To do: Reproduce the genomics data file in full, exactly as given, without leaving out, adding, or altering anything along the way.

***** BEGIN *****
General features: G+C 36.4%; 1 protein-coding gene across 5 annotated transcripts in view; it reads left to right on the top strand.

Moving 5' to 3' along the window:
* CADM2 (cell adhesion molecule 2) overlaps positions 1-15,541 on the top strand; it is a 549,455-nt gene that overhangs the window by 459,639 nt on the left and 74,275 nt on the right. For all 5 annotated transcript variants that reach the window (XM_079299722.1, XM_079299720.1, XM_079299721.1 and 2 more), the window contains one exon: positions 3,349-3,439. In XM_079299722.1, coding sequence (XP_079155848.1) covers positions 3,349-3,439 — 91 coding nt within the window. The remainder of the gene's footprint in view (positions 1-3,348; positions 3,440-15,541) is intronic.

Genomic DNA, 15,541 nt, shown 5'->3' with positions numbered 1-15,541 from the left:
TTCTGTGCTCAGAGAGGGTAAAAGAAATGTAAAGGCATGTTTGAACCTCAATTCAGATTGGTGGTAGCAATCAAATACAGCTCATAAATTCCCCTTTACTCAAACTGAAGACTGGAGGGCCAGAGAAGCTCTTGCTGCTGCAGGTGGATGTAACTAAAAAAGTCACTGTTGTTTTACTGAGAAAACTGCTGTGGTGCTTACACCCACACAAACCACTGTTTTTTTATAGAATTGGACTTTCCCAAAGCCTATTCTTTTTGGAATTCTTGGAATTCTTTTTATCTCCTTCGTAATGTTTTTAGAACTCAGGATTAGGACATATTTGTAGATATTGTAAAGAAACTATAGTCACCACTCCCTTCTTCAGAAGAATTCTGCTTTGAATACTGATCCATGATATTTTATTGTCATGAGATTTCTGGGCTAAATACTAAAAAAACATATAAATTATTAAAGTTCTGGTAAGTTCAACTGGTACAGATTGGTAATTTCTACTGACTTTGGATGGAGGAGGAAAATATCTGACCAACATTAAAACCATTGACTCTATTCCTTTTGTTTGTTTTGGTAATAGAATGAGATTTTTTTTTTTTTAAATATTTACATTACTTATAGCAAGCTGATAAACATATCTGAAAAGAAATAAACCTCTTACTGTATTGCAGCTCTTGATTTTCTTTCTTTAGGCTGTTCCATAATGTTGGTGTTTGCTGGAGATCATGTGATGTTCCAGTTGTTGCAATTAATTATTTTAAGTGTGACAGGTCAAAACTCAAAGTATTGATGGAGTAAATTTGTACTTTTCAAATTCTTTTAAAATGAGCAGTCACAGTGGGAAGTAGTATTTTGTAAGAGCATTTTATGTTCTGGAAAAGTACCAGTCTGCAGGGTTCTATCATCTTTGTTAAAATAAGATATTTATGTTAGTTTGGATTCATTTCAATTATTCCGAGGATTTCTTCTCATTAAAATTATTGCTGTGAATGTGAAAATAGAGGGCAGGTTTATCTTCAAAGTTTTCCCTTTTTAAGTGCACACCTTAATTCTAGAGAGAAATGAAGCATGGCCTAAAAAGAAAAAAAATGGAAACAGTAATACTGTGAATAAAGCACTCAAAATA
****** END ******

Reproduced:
General features: G+C 36.4%; 1 protein-coding gene across 5 annotated transcripts in view; it reads left to right on the top strand.

Moving 5' to 3' along the window:
* CADM2 (cell adhesion molecule 2) overlaps positions 1-15,541 on the top strand; it is a 549,455-nt gene that overhangs the window by 459,639 nt on the left and 74,275 nt on the right. For all 5 annotated transcript variants that reach the window (XM_079299722.1, XM_079299720.1, XM_079299721.1 and 2 more), the window contains one exon: positions 3,349-3,439. In XM_079299722.1, coding sequence (XP_079155848.1) covers positions 3,349-3,439 — 91 coding nt within the window. The remainder of the gene's footprint in view (positions 1-3,348; positions 3,440-15,541) is intronic.

Genomic DNA, 15,541 nt, shown 5'->3' with positions numbered 1-15,541 from the left:
TTCTGTGCTCAGAGAGGGTAAAAGAAATGTAAAGGCATGTTTGAACCTCAATTCAGATTGGTGGTAGCAATCAAATACAGCTCATAAATTCCCCTTTACTCAAACTGAAGACTGGAGGGCCAGAGAAGCTCTTGCTGCTGCAGGTGGATGTAACTAAAAAAGTCACTGTTGTTTTACTGAGAAAACTGCTGTGGTGCTTACACCCACACAAACCACTGTTTTTTTATAGAATTGGACTTTCCCAAAGCCTATTCTTTTTGGAATTCTTGGAATTCTTTTTATCTCCTTCGTAATGTTTTTAGAACTCAGGATTAGGACATATTTGTAGATATTGTAAAGAAACTATAGTCACCACTCCCTTCTTCAGAAGAATTCTGCTTTGAATACTGATCCATGATATTTTATTGTCATGAGATTTCTGGGCTAAATACTAAAAAAACATATAAATTATTAAAGTTCTGGTAAGTTCAACTGGTACAGATTGGTAATTTCTACTGACTTTGGATGGAGGAGGAAAATATCTGACCAACATTAAAACCATTGACTCTATTCCTTTTGTTTGTTTTGGTAATAGAATGAGATTTTTTTTTTTTTAAATATTTACATTACTTATAGCAAGCTGATAAACATATCTGAAAAGAAATAAACCTCTTACTGTATTGCAGCTCTTGATTTTCTTTCTTTAGGCTGTTCCATAATGTTGGTGTTTGCTGGAGATCATGTGATGTTCCAGTTGTTGCAATTAATTATTTTAAGTGTGACAGGTCAAAACTCAAAGTATTGATGGAGTAAATTTGTACTTTTCAAATTCTTTTAAAATGAGCAGTCACAGTGGGAAGTAGTATTTTGTAAGAGCATTTTATGTTCTGGAAAAGTACCAGTCTGCAGGGTTCTATCATCTTTGTTAAAATAAGATATTTATGTTAGTTTGGATTCATTTCAATTATTCCGAGGATTTCTTCTCATTAAAATTATTGCTGTGAATGTGAAAATAGAGGGCAGGTTTATCTTCAAAGTTTTCCCTTTTTAAGTGCACACCTTAATTCTAGAGAGAAATGAAGCATGGCCTAAAAAGAAAAAAAATGGAAACAGTAATACTGTGAATAAAGCACTCAAAATA